Glen Powell Has the Secret to Any Great Outfit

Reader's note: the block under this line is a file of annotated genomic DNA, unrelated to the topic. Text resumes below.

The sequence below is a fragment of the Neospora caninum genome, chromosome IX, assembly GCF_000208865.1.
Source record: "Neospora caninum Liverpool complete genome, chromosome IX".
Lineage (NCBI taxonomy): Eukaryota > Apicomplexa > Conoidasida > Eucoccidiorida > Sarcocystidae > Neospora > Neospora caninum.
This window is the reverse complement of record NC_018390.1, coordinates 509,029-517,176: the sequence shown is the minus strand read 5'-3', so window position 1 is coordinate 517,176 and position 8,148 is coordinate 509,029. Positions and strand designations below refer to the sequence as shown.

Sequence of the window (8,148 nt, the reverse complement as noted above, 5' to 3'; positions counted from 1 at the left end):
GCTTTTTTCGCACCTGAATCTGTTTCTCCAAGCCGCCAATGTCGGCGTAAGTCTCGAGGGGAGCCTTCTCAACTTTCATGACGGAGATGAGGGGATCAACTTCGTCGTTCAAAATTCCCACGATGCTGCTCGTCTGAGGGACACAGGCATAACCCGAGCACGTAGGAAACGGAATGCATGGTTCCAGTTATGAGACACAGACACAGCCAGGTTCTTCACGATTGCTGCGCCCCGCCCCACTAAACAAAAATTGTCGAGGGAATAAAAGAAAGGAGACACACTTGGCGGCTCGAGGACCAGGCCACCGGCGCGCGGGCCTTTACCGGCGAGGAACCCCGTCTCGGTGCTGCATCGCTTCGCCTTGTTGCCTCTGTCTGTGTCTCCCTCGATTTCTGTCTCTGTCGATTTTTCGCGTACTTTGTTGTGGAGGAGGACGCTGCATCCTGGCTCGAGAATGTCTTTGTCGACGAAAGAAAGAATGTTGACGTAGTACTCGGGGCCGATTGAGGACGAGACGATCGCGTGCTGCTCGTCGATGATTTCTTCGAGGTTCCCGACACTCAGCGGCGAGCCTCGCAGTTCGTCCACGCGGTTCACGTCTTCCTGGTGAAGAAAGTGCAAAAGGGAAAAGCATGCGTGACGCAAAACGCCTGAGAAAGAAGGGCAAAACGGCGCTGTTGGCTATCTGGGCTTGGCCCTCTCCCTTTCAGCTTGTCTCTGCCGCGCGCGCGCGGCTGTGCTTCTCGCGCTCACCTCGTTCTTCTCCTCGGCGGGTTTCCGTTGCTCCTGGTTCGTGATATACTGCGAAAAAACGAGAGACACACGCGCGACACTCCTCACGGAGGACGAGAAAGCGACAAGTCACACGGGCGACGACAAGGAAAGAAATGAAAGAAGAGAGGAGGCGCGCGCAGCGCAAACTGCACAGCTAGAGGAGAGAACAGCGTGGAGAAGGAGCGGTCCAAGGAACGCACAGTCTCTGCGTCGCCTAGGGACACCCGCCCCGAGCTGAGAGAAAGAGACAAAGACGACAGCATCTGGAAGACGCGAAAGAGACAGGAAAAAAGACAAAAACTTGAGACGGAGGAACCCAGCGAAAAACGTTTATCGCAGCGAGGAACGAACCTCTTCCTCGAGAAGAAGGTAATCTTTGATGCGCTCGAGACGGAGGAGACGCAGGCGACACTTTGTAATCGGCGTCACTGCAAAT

Welcome to Boys on Film, a series where we turn the spotlight on some of the most talented and stylish men in music, film, television, and fashion. Through an exclusive shoot and interview, we’ll give you a taste of how these men dress and what personal style means to them. “When most people leave this movie, they are in a puddle of tears,” Glen Powell says of his latest film Devotion, which landed in theaters last week. I can attest to this fact, having left a screening at Sony Studios with my eyes swollen and mascara running down my face. It was not a pretty sight. The story of Tom Hudner and Jesse Brown, two naval aviators who form an unexpected friendship and deep bond during their time serving in the oft-forgotten Korean War, will have that effect on you. It did on Powell, who—after reading the book on which the film is based, Devotion: An Epic Story of Heroism, Friendship, and Sacrifice—convinced Black Label Media to option the rights. It was the ultimate passion project for the 34-year-old actor and producer, and with the Hudner and Brown families looking on, the stakes were high. This happens to be a particularly unique year for Powell, who had not one but two high-profile aviator films on the docket. First came Top Gun: Maverick, the record-breaking follow-up to the beloved 1986 Tom Cruise action flick, in which he played the story’s cavalier bad boy Hangman. Now comes Devotion, a Korean War drama in which he plays naval officer and medal of honor recipient Tom Hudner. One might hesitate at the idea of doing two aviator films so close together, albeit set in vastly different time periods, but getting to do both was a dream scenario for Powell. “It’s been the best year of my life,” he says.  Things aren’t slowing down for the actor either. He just wrapped filming the Richard Linklater project Hitman in New Orleans and is in pre-production on Most Dangerous Game, where he will reteam with Zoey Deutch. (The two starred in the 2018 Netflix comedy Set It Up.) I caught up with the actor during a rare break from work to talk about bringing Devotion to the big screen, his hilarious “steam and pitch” with co-star Jonathan Majors, and his secret weapon to mastering any outfit. Trust me—it’s a conversation not to be missed.I was scrolling Instagram and came across a headline that stopped me dead in my tracks: “Jonathan Majors Made Glen Powell Pitch Him Devotion While Completely Naked in a Russian Bathhouse.” I need to know more. How did this happen?What’s so crazy about that headline? That doesn’t seem that crazy. I guess I’ve just been pitching that way my whole career, and finally, somebody wrote about it. No, the funniest part of that… Well, there are two parts to that story. One is that I knew that I wanted Jonathan Majors to star in this, and I’m such a fan of his work that I was like, “Where can I meet Jonathan?” And they said, “Go to New York.” So I was like, “Okay, cool. I’ll meet him in New York. Where does he want to meet?” And they said there is this bathhouse. I think it was in the West Village or something like that, and I was like, “Alright, cool.” They were like, “Is that okay?” And I was like, “Yeah, sure. That sounds fun. We will steam and pitch.” So it was really funny in the fact that we walk into this Russian bathhouse, and yes, very quickly you get completely undressed. I think two minutes into knowing each other we were completely naked. Did I pitch him naked the whole time? No. But were there times we were talking about the movie while [naked]? Yeah, sure. It bonds you together. It’s all honesty. It’s all on the table—metaphorically, literally, the whole thing. It was an appropriate start to our relationship. We had to be in the trenches together, so you might as well just put it all out there and know who you are in the trenches with, I guess.  Amazing! So it’s safe to say Devotion wouldn’t have happened without you. You were the one to recommend Black Label Media option the rights to the 2014 book Devotion: An Epic Story of Heroism, Friendship, and Sacrifice about the friendship between naval officers Jesse Brown and Tom Hudner during the Korean War. Why were you so invested in bringing Brown and Hudner’s story to the big screen?First off, it was a story nobody knew about that I thought was such a beautiful story of how far you are willing to go for a wingman. Also, my grandfather was a Korean War veteran, and there were no movies that had been made about it. It’s literally a forgotten war. Nobody talks about the Korean War. So to do service to every person wearing uniform during that time period, I think [it] is really important. But I also think the racial conversation that happened because of this movie [is important]. When I read the script or when I read the book, I immediately was like, “What a complicated relationship between these two men.” It was one that didn’t boil down racial dynamics like a lot of movies in the ’90s or early 2000s did, where it simplified it down to “Oh, I didn’t like you, but now, I like you.” There was something so modern about the story. For instance, modern-day racial conversations. During the Black Lives Matter protests, it was “Post a black square,” and I was like, “What does that do?” Solidarity is such an important thing, but how do we do it in a way that’s real? How do we put skin in the game? How do we change the conversation? All of these things are at a much different level than just things that make you complicit or things that make you not feel guilty. And this movie felt like all those things that were going on in my head and conversations I was having with different friends. It really felt like it explored a modern-day conversation with a classic friendship. And I think that’s what drew me to the story, and over the course of developing it, the nuances of it just became more and more exciting. I’m really proud of what it is and how it exists. How did you come across the original book?I had a friend that recommended the book to me, and then my uncle recommended the book to me, and I ended up reading it on this fishing trip with my family. We all ended up reading it and being like, “Wow, there is a movie here.” And the more I thought about it, it’s not an obvious movie because the ending is a certain thing and the dynamic between the two of them. They are not like best friends, but they are really like soulmates, and the Korean War is not necessarily like a war that a studio goes, “Let’s make a movie about the Korean War!” So there were all these kinds of things against it, and that, for me, was when it started feeling more obvious—when the chips are down. When something is too obvious, sometimes it blends in with the filmography of every other thing, and it doesn’t rise to challenge the filmmakers or the actors to make something special. And because there were so many things against this, I go, “Everybody on board is going to have to rise to the occasion to make this thing really special,” and everybody did. You play Tom Hudner and actually had a chance to meet with him shortly before he passed away. How did your meeting with him influence your role as a producer on the film and your portrayal on-screen?  It’s a really great question because it’s really tough to meet the person you are playing. I’ve played real-life people before, but I think this is the only time I’ve actually gotten to meet the person I’m playing. And to look a family in the eyes—the Hudner family, the Brown family, Tom Hudner himself—and say, “If you give me the rights to this book and your life, I’ll tell the story correctly,” it’s a promise that you just hope you are able to keep, and it really does put a lot of pressure on you to do it right. In terms of the character, you actually have to separate yourself a little bit. I’ve become such great friends with the Browns and the Hudners, but you really have to separate yourself and go, “This was a man who was flawed. This is a man who had insecurities and wants and needs and was disappointing to people close to him and all these things.” That’s what you have to do as an actor. You have to throw rocks at your characters, and because I love this man so much, you don’t want to throw rocks at him. But if you don’t throw rocks at him, you don’t have a movie. So it really made it very interesting and complicated to play, but [Tom] Cruise on Top Gun always said this one phrase that has really become a big compass for me, which is “pressure is a privilege.” When you make something that has a lot of pressure on it, especially something with familial pressure [and the] pressure you are putting on yourself to tell the story right, it means you are doing something right. Showing this movie to those families was so nerve-racking for me. They loved it. They are obsessed with it and such supporters of it. But it’s a thing. This is the legacy of these two men, and to show that on-screen in front of the world was more naked than I felt in front of Jonathan Majors at a bathhouse. Going back to Jonathan Majors, why did you want him for the role of Jesse Brown?I don’t know if you have ever seen this movie The Last Black Man in San Francisco. It is a very good movie, but Jonathan is exceptional in it. And as we were looking for actors who could potentially play Jesse Brown, again, I was holding this thing. It’s like if you are looking for the person you are going to spend the rest of your life with. This project meant so much to me. That’s how I was feeling while searching for Jesse Brown. And when I saw that movie, I thought, “This is a guy who has depth and range and a brain who can explore parts of Jesse Brown that nobody else knew.” He’s a guy I think we are going to be talking about him for a long time. The guy is going to be on the Mount Rushmore of great actors. When it comes to Jesse Brown, who is the first African American naval aviator, you look at a guy who nobody really knew what he was going through and to what degree. We do have a journal and some of those things to pull from. When you meet Jonathan, he’s such an athlete. He’s competitive. He’s such a guy’s guy, but he’s also this sensitive soul and so in tune and so well read and so thoughtful about everything that this character could have played into a lot of tropes, and he just subverted what could of been a very normal performance, and he made it dynamic and real.  Jesse and Tom have a deep emotional bond and special friendship. Did you and Jonathan feel that pretty quickly?It’s so funny because there’s ebbs and flows of this movie, but we really wanted to stay as Tom Hudner and Jesse Brown. [Jonathan] is very method, so he never dropped the character from start to finish in the movie, and we only hung out to preserve what happens on-screen. We never hung out off-screen. But what we would do is send poems back and forth to each about whatever the scene would be for that week. We would send certain poems that would relate to that. This is the book he actually gave me right before the shoot, and it’s called Devotions [by Mary Oliver]. We would mark up certain things and send them to each other. And the way J.D. Dillard, who is the director [of Devotion], actually sees movies is he believes they are actually almost a long-form poem, and each scene is its own bit of poetry. So we would try and get on the same page. We would send music to each other if we’re on the same page. If not, we wouldn’t talk that day. And it was really interesting. I told [Jonathan] this in the bathhouse: I said, “When it comes to performance, we will do whatever it takes to get the performance.” I said, “I’m not offendable. I don’t care if we are best friends. If you like me [or] you don’t like me, we’ll do whatever it takes to get the performance right.” And I said, “As long as you and I are on the same page and nobody’s getting hurt, we will do it. But we just have to be on the same page. You can’t be abusive and call it method acting,” which some people do. They’re just dicks, and it’s like you are not actually a method actor. You’re just an asshole. But he really was, start to finish, Jesse Brown. It’s really nice to be in the trenches with a guy who really cares that much, because I really care that much, and this thing meant so much to me. This story means so much to me that I wanted someone who felt that same accountability and that same importance to doing the story and doing it right.  Earlier this year, you starred in a little film called Top Gun: Maverick. Did you have any hesitations about doing two aviator films so close together?I actually developed Devotion before Top Gun was made. I had the script for Devotion already going, the producers were on board, we had a lot of momentum, and then I started auditioning for Top Gun. When I didn’t get the Rooster role and got offered the Hangman role, I had to make a big decision. … Should I just do Devotion? And Tom Cruise was the one who—and I’m so grateful—got me to do both. But I had to ask the Black Label producers, the producers of Devotion, and Tom Cruise, “Hey, can I do both, guys?” And I really did feel so torn about it. Top Gun is a movie I’ve wanted to make my entire life, and Devotion is a movie that I really put my heart and soul into and made promises to families to do, so being caught in the middle of that was really tough. But the fact that I got to do both, it’s been the best year of my life. I know with Top Gun you got to fly in actual F/A-18s, and you have your pilot’s license now. Have you flown on your own outside of working on these projects?Absolutely. I have been flying all over the place. I’ve been to Napa. Palm Springs is great. I go to Austin every once in a while. I’ve flown out to Scottsdale for golf. That’s been fun. Flew out to Vegas. Not as fun. Don’t like that weather. But yeah, I’ve been really using the pilot’s license, and it’s been wonderful. There’s a great sense of freedom when you are flying yourself around. It’s also, for me, meditative being up there all on my own listening to music. The world is your oyster when you are a pilot in command. For our Boys on Film franchise, we sent you some disposable cameras and let you take free rein with the imagery and wardrobe. What did you want to convey about your style through these images?What I think is indicative about these photos… I have not seen them, so I don’t know what exactly they are, but I do remember taking them. I think what it feels like is we had about five to 10 minutes. I was shooting a Linklater movie in New Orleans. I flew into Atlanta for some press. I immediately landed and went straight into press, and I think this was the only 10-minute break I had, and I threw on my clothes, jumped around for a bit and enjoyed my life, and then went right back to press. I will say that, for me, the clothes that I chose… I don’t know if you know Warren Alfie Baker, my stylist, but I told him, “If I feel like I’m a little doll you’re dressing up, I’m going to lose my mind.” I’m all about comfort. I have to feel like myself. So most of the things I wear are pretty casual, comfortable things. I’m a pretty relaxed dude that doesn’t take much seriously. I work hard at my job, but on the fashion side, if I don’t feel comfortable, I’m not comfortable. So all of the stuff you’re seeing is all pretty fun, casual stuff that I can jump around on a couch wearing. It’s suits on the red carpet, but what about off-duty?This [that I’m wearing] is a little crew with a little of that. This [white tank] is the secret weapon. You put this on under anything, and it looks like you are dressing up even though you’re not. I would say I’m really into the button-down thing. A loose button-down, even short sleeves, dresses things up. Love that. One thing that I’m actually realizing is super important is tailoring. Tailoring can get you really far. I have a suit in my closet that probably costs less than $100, and I get so many compliments on it. It’s just tailored well. So yeah, that is the secret weapon—be comfortable. The layering and things like that. If you’re comfortable, other people are. Most people aren’t paying attention to your wardrobe as much as you are.  Last question. What was your first big designer purchase, and do you still have it or wear it?Oh, good question. My first big designer purchase, I believe it was a Valentino suit that I wore and was so obsessed with it. Now, Valentino actually gave me a suit, so it all balanced out. But it was this red suit that I wore for Hidden Figures, and I ended up buying it, and I think that was my first suit purchase that I did for myself that felt a little tight, especially when you don’t get paid a lot of money to act. But I loved the suit so much and loved how I felt in it so much. You got to double down on that feeling.Devotion is now playing theaters.